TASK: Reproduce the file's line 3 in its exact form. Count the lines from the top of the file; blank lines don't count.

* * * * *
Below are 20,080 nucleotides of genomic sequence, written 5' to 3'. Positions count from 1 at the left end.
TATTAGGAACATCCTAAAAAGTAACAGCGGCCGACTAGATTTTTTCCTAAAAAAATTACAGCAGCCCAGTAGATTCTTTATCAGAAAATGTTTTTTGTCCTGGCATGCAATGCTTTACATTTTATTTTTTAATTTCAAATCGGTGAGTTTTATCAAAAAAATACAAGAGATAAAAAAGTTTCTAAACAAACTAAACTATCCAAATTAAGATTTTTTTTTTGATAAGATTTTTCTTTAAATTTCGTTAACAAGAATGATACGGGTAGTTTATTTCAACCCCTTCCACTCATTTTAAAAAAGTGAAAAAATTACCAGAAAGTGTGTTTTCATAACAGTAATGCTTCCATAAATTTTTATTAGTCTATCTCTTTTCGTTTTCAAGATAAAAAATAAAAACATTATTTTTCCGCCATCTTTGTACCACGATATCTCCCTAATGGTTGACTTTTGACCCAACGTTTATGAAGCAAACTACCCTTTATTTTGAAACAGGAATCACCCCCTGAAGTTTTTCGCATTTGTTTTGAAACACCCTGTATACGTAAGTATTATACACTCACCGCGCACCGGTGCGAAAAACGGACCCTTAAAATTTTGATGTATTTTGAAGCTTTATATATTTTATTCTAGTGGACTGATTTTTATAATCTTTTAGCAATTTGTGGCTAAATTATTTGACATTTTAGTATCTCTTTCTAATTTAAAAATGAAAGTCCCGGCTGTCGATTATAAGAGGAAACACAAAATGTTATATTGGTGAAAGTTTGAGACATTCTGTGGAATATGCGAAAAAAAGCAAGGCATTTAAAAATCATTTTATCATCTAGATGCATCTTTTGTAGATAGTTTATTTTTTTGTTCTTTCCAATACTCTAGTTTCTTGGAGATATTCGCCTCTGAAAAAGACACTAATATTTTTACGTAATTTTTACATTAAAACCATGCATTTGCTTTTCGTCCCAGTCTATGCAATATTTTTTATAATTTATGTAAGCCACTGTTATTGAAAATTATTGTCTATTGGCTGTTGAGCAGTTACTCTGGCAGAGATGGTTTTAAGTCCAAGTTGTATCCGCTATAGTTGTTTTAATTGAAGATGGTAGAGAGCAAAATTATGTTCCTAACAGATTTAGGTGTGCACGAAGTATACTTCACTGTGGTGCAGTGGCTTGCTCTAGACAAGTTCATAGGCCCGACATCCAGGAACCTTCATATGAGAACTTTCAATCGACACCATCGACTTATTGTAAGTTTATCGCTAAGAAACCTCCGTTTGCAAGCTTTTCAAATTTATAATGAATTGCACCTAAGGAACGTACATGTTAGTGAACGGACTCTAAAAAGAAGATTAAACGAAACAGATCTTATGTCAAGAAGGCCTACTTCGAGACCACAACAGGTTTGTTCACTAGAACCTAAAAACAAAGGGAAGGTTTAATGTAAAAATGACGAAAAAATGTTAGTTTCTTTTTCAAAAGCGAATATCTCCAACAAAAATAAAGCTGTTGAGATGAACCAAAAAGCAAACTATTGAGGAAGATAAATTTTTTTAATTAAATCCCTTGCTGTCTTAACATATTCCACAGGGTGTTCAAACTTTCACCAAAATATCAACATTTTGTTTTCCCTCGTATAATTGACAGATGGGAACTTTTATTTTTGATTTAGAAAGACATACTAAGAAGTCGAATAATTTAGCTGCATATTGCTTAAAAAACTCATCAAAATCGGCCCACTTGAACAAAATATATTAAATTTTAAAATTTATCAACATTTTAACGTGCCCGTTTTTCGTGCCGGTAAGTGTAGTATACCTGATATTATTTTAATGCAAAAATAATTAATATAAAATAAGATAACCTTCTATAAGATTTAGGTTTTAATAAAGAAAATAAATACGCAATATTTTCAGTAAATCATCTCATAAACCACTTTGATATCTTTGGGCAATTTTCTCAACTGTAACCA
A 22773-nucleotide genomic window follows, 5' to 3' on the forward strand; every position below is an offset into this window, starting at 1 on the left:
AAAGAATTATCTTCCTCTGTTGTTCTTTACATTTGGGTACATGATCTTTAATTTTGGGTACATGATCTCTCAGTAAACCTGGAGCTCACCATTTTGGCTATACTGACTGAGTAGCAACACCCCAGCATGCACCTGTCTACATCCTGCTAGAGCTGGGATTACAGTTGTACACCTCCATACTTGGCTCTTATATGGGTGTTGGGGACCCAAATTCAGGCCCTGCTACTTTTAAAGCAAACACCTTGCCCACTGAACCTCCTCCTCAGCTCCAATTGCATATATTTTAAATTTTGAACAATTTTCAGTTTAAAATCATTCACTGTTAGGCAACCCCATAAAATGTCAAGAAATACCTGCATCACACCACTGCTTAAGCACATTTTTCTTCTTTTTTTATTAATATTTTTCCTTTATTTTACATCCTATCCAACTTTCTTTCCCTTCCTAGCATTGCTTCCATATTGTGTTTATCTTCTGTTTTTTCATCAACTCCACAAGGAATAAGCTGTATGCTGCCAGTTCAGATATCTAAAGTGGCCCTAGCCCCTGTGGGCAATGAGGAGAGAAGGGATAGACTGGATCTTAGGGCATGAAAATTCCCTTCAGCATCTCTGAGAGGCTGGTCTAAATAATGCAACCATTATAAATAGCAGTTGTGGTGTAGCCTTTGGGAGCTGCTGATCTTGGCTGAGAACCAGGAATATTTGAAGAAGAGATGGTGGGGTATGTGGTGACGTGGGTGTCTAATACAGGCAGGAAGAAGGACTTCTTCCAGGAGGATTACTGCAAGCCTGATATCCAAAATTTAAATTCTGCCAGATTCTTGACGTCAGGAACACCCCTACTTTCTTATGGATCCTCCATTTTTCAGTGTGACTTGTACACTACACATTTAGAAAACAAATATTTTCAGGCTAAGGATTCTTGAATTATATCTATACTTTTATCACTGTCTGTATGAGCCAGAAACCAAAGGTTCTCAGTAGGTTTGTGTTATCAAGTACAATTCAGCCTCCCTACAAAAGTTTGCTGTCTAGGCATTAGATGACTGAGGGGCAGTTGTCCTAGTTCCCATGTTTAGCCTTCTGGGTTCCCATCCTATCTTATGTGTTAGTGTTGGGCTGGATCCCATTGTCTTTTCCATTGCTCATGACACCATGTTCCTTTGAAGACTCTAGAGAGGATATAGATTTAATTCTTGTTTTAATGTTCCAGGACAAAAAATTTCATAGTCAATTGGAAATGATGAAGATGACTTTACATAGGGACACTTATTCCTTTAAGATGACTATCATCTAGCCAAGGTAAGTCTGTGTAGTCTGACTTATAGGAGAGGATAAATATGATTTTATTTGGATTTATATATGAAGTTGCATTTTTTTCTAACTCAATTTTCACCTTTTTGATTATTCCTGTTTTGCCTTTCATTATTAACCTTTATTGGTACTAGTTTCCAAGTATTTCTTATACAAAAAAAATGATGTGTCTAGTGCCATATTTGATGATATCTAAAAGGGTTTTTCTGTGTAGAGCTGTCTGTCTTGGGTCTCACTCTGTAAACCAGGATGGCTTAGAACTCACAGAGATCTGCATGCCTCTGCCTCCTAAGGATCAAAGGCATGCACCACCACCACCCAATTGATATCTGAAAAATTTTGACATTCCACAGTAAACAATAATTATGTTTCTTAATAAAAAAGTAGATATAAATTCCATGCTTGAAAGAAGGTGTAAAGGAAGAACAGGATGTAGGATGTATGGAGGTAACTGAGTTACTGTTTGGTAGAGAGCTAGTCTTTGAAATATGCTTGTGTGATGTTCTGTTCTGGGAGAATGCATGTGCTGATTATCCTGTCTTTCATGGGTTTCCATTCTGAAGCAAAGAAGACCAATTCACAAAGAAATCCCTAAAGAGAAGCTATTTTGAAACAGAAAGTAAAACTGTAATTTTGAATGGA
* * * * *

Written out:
A 22773-nucleotide genomic window follows, 5' to 3' on the forward strand; every position below is an offset into this window, starting at 1 on the left: